What % of stock value does loss actually represent?
I just read that the cruise line has 98 ships in service. I guess that the single ship that sank represented what - 2% or 3% of revenues? So in the short term, they lose about 3% of their revenues. Insurance should protect them from huge near term losses, but of course the bad word of mouth will cost them, probably for 6-8 months. Repairing the ship will also cost something, to be sure.
So, instant loss of 3% to total revenues from loss of the ship this year. Bad word of mouth and press probably will lead to another 6% off of revenues this year. That probably justifies maybe a 9% discount to total revenue. Add another 1% to include costs above and beyond those covered by insurance, which I'm sure a cruise operator of this size must have. That's about a 10% temporary knock to revenues this year.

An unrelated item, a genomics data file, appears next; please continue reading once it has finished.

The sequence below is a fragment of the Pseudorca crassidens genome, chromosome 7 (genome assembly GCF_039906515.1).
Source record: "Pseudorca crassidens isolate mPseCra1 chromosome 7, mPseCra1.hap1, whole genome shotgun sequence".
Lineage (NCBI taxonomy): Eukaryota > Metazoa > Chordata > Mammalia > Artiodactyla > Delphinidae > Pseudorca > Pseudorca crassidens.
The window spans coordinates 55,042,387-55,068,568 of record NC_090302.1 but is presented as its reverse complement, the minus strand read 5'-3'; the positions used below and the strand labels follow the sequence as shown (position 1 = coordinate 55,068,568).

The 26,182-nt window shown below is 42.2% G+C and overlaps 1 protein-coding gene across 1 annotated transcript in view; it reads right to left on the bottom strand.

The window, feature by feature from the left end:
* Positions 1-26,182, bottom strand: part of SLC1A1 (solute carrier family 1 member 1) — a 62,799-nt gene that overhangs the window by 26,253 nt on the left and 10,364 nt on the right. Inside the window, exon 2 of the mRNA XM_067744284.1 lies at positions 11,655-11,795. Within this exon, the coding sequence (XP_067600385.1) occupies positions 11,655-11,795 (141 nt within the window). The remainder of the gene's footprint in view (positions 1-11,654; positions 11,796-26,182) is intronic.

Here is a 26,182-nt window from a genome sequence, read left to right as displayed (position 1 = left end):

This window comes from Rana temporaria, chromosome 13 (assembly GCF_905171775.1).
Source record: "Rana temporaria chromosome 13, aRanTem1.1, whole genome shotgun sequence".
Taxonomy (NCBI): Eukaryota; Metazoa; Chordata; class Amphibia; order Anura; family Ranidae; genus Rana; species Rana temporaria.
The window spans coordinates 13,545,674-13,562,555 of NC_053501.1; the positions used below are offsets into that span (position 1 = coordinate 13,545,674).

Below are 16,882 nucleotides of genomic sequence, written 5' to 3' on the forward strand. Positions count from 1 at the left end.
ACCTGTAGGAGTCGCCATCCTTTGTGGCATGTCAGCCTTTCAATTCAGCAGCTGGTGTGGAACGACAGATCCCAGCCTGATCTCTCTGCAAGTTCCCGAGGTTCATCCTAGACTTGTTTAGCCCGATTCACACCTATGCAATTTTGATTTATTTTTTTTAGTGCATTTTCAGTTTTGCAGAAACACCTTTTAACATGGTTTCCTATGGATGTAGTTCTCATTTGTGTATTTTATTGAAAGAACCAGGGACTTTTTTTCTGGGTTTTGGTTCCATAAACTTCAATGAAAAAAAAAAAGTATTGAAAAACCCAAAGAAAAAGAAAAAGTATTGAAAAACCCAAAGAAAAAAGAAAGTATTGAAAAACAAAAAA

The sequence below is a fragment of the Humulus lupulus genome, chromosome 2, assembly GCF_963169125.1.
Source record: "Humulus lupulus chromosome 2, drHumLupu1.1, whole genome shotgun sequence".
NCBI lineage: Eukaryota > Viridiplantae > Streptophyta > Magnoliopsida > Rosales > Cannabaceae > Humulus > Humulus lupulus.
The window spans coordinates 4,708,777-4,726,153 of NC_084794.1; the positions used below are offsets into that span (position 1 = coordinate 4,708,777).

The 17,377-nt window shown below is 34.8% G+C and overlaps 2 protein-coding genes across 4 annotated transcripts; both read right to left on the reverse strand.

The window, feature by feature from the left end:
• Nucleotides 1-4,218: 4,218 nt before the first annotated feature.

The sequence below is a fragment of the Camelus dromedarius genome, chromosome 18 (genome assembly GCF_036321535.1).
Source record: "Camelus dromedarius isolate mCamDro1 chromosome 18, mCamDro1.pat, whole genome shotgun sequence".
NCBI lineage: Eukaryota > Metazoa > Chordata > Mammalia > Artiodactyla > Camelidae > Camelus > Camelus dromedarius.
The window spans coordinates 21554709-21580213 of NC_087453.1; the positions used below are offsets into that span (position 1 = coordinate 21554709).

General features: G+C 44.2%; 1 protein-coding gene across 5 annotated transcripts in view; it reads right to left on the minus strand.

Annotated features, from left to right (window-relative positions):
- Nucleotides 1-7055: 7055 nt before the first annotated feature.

On the plus side, the stock pays about a 3% dividend, and travel is likely to increase as a whole over the next few years. (unemployment going down, and family spending is on the rise) After a situation like this, the company is also likely to go over safety protocols and such to make it less likely anything like this would happen again.
Seems like this might be an interesting 2 or 3 year investment. The question is, what discount would make the company a rather safe bet? Buying at about a 10% discount to stock price before the accident would seem to be a bit of a wash.
What do you think? Would an 18% discount to previous stock price provide enough of a discount to warrant investing in the company this week? I'm thinking of setting up an automated purchase of the stock if it gets to that point or lower, and I would appreciate any thoughts. I currently have no position in the stock, but it reminds me of BP right after the spill, and I ended up with a nice 35% return on that one over a year and a half. Thanks for your thoughts!